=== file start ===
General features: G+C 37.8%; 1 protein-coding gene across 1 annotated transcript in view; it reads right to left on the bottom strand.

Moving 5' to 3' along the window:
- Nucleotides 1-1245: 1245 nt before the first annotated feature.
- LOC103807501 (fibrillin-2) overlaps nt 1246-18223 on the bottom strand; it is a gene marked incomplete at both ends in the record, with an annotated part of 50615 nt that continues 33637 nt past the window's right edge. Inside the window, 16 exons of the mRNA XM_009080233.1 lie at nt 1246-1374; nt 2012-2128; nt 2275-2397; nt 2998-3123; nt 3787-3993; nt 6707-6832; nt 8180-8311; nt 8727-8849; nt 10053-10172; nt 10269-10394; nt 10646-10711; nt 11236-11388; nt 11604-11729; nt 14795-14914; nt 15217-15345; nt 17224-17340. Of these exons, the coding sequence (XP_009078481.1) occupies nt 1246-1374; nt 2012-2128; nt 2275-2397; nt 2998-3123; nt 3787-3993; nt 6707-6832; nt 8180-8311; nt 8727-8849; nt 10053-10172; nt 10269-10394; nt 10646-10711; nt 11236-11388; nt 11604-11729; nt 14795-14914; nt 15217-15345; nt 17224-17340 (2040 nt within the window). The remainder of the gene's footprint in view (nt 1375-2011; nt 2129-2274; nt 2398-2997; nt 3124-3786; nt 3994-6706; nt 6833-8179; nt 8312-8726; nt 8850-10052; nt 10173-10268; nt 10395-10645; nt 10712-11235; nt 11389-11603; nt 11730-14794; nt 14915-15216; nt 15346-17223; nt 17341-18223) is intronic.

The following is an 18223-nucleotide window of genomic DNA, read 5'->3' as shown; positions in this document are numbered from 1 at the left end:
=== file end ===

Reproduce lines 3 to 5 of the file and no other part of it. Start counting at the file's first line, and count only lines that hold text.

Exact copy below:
- Nucleotides 1-1245: 1245 nt before the first annotated feature.
- LOC103807501 (fibrillin-2) overlaps nt 1246-18223 on the bottom strand; it is a gene marked incomplete at both ends in the record, with an annotated part of 50615 nt that continues 33637 nt past the window's right edge. Inside the window, 16 exons of the mRNA XM_009080233.1 lie at nt 1246-1374; nt 2012-2128; nt 2275-2397; nt 2998-3123; nt 3787-3993; nt 6707-6832; nt 8180-8311; nt 8727-8849; nt 10053-10172; nt 10269-10394; nt 10646-10711; nt 11236-11388; nt 11604-11729; nt 14795-14914; nt 15217-15345; nt 17224-17340. Of these exons, the coding sequence (XP_009078481.1) occupies nt 1246-1374; nt 2012-2128; nt 2275-2397; nt 2998-3123; nt 3787-3993; nt 6707-6832; nt 8180-8311; nt 8727-8849; nt 10053-10172; nt 10269-10394; nt 10646-10711; nt 11236-11388; nt 11604-11729; nt 14795-14914; nt 15217-15345; nt 17224-17340 (2040 nt within the window). The remainder of the gene's footprint in view (nt 1375-2011; nt 2129-2274; nt 2398-2997; nt 3124-3786; nt 3994-6706; nt 6833-8179; nt 8312-8726; nt 8850-10052; nt 10173-10268; nt 10395-10645; nt 10712-11235; nt 11389-11603; nt 11730-14794; nt 14915-15216; nt 15346-17223; nt 17341-18223) is intronic.

The following is an 18223-nucleotide window of genomic DNA, read 5'->3' as shown; positions in this document are numbered from 1 at the left end: